On Sunday night, a day before Hurricane Sandy devastated much of the mid-Atlantic, my husband and I had some friends over for dinner. We went back and forth, debating whether it was a good idea to encourage people to come out in what we were told was going to be ever-worsening weather.
After a brief consultation with the weather oracles and our invite list, we pushed on with our little gathering. I made two pots of soup. Friends brought bread, cheese, meatballs and wine. We sat around our living room for hours, munching our way through nearly all the food and appreciating the feeling of being part of a community.
When all that was left were empty bowls, a few crumbs and a cheese rind or two, I brought out dessert. Often, when faced with the challenge of choosing a dessert to serve to guests, I flounder. I waffle between making some ridiculously complicated confection that ends up tasting good but looking terrible or I choke entirely and dash out for cookies and ice cream.
Before you start baking, read these tips
Whole-grain flour and plain low-fat yogurt lighten up traditional brownies, but rich chocolate, cocoa powder and a bit of butter help maintain their classic flavor.
Get the recipe: Ellie Krieger’s Double-Chocolate Brownies
We’re not in the business of doling out financial advice, but we hear gold is up in value — all the more reason to buy some for your next batch of brownies. Get a booklet of “transfer” edible gold leaf (about $40 for 15 three-inch-square sheets; lagoldleaf.com), then brush the top of already-baked brownies with warm honey and, starting in one corner, place a sheet gold side down on top. Gently rub the paper until the gold transfers onto the brownies. An 8-inch-square pan takes about $14 worth of leaf — a downright bargain for a gift of gold.
This is not your average brownie and yes, you can start drooling now.
A crust of butter, sugar and graham cracker is pressed evenly over the bottom of the pan than baked to golden perfection. Next, a thick, fudgy brownie batter gets poured on top and baked just until a toothpick comes out mostly clean. At that point, large marshmallows are added to the top of the dessert and put under the broiler under slightly melted.
Three different layers form three scrumptious textures.
Tip: While dinner is cooking, bake these showstoppers. By the time you’ve finished eating and washed the dishes, these brownies will have cooled down and be ready to eat.
Get the recipe: S’more Brownies
Browse more of Food Network’s brownie recipes.
Start preparing for Cinco de Mayo with this easy dessert. Using your favorite boxed brownie mix, add ground chipotle chile powder and cinnamon to the batter for a Mexican twist on a traditional dessert. Top each brownie with a scoop of dulce de leche ice cream.
Get the recipe: Mexican Brownies
Browse Food Network’s Cinco de Mayo feast for more Mexican-inspired recipes.
- Bake Ina's Outrageous Brownies for the ultimate share-able sweet.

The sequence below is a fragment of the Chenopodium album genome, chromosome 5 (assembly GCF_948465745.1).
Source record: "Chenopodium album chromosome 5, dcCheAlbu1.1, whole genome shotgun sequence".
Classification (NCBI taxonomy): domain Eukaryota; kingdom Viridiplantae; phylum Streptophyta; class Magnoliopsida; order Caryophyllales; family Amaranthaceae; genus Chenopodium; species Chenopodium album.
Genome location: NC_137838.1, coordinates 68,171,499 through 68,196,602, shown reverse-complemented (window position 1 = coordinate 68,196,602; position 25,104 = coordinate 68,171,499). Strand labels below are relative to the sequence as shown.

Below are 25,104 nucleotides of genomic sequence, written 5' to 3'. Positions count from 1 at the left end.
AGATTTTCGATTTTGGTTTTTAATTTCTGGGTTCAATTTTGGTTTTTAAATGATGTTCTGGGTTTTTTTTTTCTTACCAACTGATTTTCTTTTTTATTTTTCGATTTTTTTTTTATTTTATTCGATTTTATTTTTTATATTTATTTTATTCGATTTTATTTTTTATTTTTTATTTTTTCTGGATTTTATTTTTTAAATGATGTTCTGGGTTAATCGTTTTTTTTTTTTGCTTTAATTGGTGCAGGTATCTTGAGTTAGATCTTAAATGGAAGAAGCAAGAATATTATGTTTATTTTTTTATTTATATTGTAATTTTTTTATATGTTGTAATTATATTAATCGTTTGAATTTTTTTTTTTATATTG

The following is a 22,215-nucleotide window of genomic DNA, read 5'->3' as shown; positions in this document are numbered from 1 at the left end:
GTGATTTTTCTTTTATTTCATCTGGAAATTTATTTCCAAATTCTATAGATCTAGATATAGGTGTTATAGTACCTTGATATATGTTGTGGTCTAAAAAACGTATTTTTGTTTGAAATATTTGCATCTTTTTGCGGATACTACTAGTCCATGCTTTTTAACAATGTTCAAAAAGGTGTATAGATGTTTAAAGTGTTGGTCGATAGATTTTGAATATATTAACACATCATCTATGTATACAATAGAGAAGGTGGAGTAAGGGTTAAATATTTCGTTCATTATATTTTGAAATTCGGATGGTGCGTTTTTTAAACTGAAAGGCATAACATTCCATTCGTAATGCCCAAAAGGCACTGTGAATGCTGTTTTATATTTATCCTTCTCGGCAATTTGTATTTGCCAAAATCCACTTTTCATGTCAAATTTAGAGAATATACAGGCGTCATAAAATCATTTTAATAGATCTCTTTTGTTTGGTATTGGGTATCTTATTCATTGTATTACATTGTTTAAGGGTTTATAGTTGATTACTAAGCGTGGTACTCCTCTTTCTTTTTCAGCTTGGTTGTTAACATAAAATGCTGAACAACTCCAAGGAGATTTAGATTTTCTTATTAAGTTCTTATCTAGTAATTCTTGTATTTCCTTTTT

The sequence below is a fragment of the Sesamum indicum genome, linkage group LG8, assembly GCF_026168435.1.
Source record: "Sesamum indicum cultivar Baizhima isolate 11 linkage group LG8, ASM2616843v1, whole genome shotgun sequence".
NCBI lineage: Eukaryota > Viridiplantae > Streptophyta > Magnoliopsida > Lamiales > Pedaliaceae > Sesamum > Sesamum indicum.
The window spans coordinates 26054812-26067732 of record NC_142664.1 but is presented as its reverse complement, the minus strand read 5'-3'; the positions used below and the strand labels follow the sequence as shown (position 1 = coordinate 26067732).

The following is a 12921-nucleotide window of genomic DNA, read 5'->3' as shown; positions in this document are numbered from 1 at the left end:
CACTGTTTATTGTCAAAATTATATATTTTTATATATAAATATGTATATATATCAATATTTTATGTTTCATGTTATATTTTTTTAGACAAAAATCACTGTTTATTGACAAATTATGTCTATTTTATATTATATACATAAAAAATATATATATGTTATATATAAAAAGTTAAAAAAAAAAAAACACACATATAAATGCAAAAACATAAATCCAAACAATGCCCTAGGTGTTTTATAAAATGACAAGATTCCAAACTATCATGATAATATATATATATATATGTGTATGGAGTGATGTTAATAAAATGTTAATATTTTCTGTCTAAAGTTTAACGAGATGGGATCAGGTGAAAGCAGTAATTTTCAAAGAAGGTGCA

Sure, lots of brownie mixes are good, especially when dolled up with special touches. (Paula, Giada and the Neelys all have short-cut, dressed-up mix recipes.) So why bother baking from-scratch, homemade brownies – measuring, melting and mixing with precision? Your brownies will be different. . . in a good way. Just browse recipes and start making choices: cakey or fudgy, bittersweet or semi-sweet, melted bars or cocoa powder, nuts or no nuts, chips or no chips? In a crowd of boxed brownie taste-memories, yours will stand out from the crowd. So get baking!
- No need to halve a brownie recipe -- leftovers travel well and are always appreciated.
Our Top Brownie Recipes:
Ina’s Outrageous Brownies (pictured above)
Alton’s Cocoa Brownies
Ina’s Peanut Swirl Brownies
Ellie’s Slimmed-Down Brownies
Nigella’s Triple Chocolate Brownies
Bobby’s Peanut Butter Caramel Swirled Brownies
Paula’s Toffee Brownies
Chocolate Brownie Crunch
Giada’s Espresso Brownies
What’s your favorite brownie recipe?
- Competitor Andrea Gaskins's Apple Crisp Bread Pudding
After four weeks of savory showdowns, bakers finally took the spotlight on Ultimate Recipe Showdown last Sunday. The Cakes and Desserts competition was a sweet tooth’s fantasy: Layer cakes, cupcakes, crisps and cobblers, brownies (topped with cookie dough!) and more.
Food Network Kitchens’ Katherine Alford, our in-house URS judge, is back this week to share some tips for baking perfection. And for those days when there’s barely enough time to preheat the oven, she gives her favorite quick and simple dessert ideas.
FN Dish: This round can be tough timing-wise, since most of the cakes have to bake and then cool down enough to be frosted. Any tips for speeding up this process when you’re in a time crunch and need to get the frosted cake to a party?
Katherine Alford: Cakes really do need time to ripen. Not just for icing, but also for flavor. Smaller is better obviously, like a cupcake—they cool down quicker. But always cool a cake on a rack out of the pan, and cool the layers separately. Pop it in the fridge first to cool it down and then move it to the freezer.
FN Dish: Cupcakes are huge right now. Can you make any cake recipe into cupcakes, or are there some that don’t work as well? What should you keep in mind when using a cake recipe to make cupcakes?
KA: Simple cakes often work as cupcakes, but not always. I think chocolate works better. Don’t over-fill the molds and bake for less time. Sarah Copeland, one of our recipe developers and a cupcake expert, suggests, too, that dense cakes (like carrot cake) make better cupcakes. The airy sponge cakes just get flat and tend to leak over the sides. Thick cake batters (dense cakes) hold their shape better and sometimes even dome a touch in muffin tins.
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